Defeating the Monster of Convenience

Photo by Yaopey Yong on Unsplash

We live in a society now that’s filled with convenience: kitchen gadgets that prepare coffee for you on a timer, uber eats delivers your food right to your door within minutes, and Amazon Now delivers within two hours after your order. Moreover, you can now have:

  • vets that come to your house to do annual exams for your dog,
  • a personal trainer that would drive work-out equipment to your house for you to work out,
  • the KitchenAid that does all of your kneadings, 
  • your smart-thermostat turns on and heats the house to the proper temperature before you get home.

Wikipedia defines convenience as a labor-saving device, service, or substance which makes a task easier or more efficient than a traditional method

Sometimes, I don’t even see the convenience anymore because it is so ingrained in our daily lives. 

I remember when I was growing up in China, we hanged our clothes to dry outside on the balcony on a bamboo rod (my parents still do this). When I was 9, we had our first landline phones installed and I called my grandma a LOT back then because it was so new and fun. The excitement of talking to my grandma through a plastic device seemed endless to a 9-year-old. Then the internet came around when I was in middle school, and I can still remember the very distinct dial tone when the modem connects through the phone lines. Our modem was so shitty that it leaked electricity on the bottom.  If you put your hand underneath it, it makes your palm tingle a little. 

Convenience is just like anything else, once you have it, you want more. Three years ago, I bought my very first house and paid contractors to renovate it. Then I excitedly put in an entire set of new appliances: fridge, stove, dishwasher, washer, and dryer all in matching colors. I love the freshly laundered and dried clothes with these new machines, and it finally doesn’t smell like that slight mildew from a rental apartment washer & dryer. It wasn’t soon that I became unsatisfied even with that. I wanted my clothes done in 5 minutes instead of an hour and a half.  I found myself start thinking similar thoughts with driving to work and making meals. I want to get to work faster. It annoyed me that it takes 5 minutes to get to work, so I’d rather work from home. I find that I am always rushing. Rushing for the laundry to be done, rushing to go to work, rushing to come home, rushing to cook quickly (or Uber Eats before I head home).  

Convenience seems to make our decisions for us, trumping what we like to imagine are our true preferences.

The Tyranny of Convenience, Tim Wu

Too much convenience takes away our ability to appreciate what we have and live in the present. I couldn’t tell you exactly what I was rushing for back then, or why I needed all those efficiencies. I didn’t have a very demanding job and my boss was beyond reasonable when it comes to clocking in and out. What I did find was that I had less and less patience for other things as well. I would get easily annoyed if someone cuts in front of me in traffic, upset about waiting in line at the grocery checkout. Even waiting for the shower to warm up seems to be too long and too inconvenient. The monster of convenience seems to be looming in the shadows around every corner.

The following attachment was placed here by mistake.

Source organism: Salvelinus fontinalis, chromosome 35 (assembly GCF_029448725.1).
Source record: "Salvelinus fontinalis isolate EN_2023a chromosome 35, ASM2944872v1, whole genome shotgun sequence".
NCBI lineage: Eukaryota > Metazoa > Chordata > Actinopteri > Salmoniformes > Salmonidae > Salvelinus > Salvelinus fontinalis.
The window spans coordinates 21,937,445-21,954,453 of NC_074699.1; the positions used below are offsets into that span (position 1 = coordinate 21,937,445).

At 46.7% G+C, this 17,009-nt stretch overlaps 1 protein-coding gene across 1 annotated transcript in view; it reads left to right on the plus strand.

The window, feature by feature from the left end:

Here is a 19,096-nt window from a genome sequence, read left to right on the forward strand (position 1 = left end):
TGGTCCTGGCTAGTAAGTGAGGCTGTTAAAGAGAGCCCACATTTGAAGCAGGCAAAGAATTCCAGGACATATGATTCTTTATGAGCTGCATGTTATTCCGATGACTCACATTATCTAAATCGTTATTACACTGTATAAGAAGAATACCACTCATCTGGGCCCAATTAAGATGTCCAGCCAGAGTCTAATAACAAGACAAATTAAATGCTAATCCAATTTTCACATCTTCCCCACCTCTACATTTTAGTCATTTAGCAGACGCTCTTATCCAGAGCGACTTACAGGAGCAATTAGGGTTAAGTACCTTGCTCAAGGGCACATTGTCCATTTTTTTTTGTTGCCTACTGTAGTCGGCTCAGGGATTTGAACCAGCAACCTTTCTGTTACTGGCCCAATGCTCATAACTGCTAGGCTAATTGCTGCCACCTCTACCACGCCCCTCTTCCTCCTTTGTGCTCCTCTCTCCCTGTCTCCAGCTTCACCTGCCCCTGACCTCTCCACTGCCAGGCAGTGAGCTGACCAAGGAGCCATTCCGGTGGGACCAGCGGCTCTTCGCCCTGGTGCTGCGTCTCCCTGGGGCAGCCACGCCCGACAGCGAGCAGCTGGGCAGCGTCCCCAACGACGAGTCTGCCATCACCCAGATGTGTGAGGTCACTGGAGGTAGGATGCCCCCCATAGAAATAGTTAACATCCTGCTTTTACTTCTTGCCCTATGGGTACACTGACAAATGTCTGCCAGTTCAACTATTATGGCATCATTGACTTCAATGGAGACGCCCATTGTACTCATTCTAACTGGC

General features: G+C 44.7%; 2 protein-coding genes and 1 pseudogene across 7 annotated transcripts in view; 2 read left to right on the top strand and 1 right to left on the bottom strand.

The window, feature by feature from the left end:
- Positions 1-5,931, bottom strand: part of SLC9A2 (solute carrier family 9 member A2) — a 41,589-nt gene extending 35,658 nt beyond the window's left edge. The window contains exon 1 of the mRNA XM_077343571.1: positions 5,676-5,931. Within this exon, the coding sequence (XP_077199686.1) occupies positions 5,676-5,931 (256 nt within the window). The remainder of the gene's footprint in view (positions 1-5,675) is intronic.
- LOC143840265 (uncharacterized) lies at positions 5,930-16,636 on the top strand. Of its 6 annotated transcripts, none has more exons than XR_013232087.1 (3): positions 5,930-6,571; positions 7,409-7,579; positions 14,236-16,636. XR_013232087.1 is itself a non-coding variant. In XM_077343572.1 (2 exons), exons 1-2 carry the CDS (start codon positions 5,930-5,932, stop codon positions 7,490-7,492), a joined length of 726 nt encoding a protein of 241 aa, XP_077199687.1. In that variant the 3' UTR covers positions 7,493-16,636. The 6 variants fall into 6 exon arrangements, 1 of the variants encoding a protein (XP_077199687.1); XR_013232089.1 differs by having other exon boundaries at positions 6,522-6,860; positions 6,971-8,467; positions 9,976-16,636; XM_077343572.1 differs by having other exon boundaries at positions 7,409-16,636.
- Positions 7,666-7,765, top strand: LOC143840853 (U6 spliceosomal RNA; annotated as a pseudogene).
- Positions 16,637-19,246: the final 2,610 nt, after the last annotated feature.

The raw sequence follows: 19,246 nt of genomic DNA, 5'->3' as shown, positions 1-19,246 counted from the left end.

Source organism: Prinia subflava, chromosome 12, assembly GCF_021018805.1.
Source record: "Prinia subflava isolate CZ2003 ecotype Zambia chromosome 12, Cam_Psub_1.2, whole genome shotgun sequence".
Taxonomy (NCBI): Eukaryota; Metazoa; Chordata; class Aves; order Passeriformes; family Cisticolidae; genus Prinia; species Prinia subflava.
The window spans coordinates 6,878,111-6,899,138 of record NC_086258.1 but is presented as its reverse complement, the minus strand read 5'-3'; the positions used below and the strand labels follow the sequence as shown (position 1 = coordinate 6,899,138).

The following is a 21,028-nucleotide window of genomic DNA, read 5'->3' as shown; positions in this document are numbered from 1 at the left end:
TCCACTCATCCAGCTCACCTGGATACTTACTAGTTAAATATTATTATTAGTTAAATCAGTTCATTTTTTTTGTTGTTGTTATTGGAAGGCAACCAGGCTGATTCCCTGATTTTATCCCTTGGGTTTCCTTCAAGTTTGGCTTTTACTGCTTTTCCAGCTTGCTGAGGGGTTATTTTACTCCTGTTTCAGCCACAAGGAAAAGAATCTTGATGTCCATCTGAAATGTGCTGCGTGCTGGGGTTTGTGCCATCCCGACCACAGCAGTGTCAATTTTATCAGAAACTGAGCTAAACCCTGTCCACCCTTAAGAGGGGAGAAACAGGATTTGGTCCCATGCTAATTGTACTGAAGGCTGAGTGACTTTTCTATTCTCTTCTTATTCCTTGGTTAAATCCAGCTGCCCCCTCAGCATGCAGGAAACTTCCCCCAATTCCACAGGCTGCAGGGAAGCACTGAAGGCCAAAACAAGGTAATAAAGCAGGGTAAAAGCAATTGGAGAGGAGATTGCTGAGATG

The way to defeat the monster is to purposefully add inconvenience to your life.

One day, I thought instead of optimizing my life, maybe I’d do the opposite and see what happens. So I biked to work that week. It took a little preparation because it was in the winter. I scouted out the route the weekend before, laid all my biking clothes out, and packed my work clothes in a bag to change into. It was a liberating feeling because I had to pay very close attention to the road, the same road I drive on but now I bike. Everything passes by slower. I see the stores on the side of the streets I never noticed before. I realize there was a slight incline of the road (bike harder, legs!). I was red in the face and breathing heavily as I got into work but my head felt clearer and my mood is lifted. 

It is a lot more hassle to bike to work instead of driving, but I started to enjoy it after a month or two. The inconvenience of biking to work forced me to make it another event, one that I have to devote almost my full attention to be present. Surprisingly, adding this inconvenience makes me happier. Along the way, I picked up biking as a hobby.

Embracing inconvenience may sound odd, but we already do it without thinking of it as such. As if to mask the issue, we give other names to our inconvenient choices: We call them hobbies, avocations, callings, passions. These are the non-instrumental activities that help to define us. They reward us with character because they involve an encounter with meaningful resistance — with nature’s laws, with the limits of our own bodies — as in carving wood, melding raw ingredients, fixing a broken appliance, writing code, timing waves or facing the point when the runner’s legs and lungs begin to rebel against him.

The Tyranny of Convenience, Tim Wu

Nowadays, we often find ourselves overwhelmed by too many things we commit, going from one place to another. Yet, we don’t reflect enough on the present and live in the present.

Consciously embracing inconvenience, or better, create inconvenience is a way for us to slow down and catch ourselves from being haunted by the ghost of the past or strangled by the worries of tomorrow.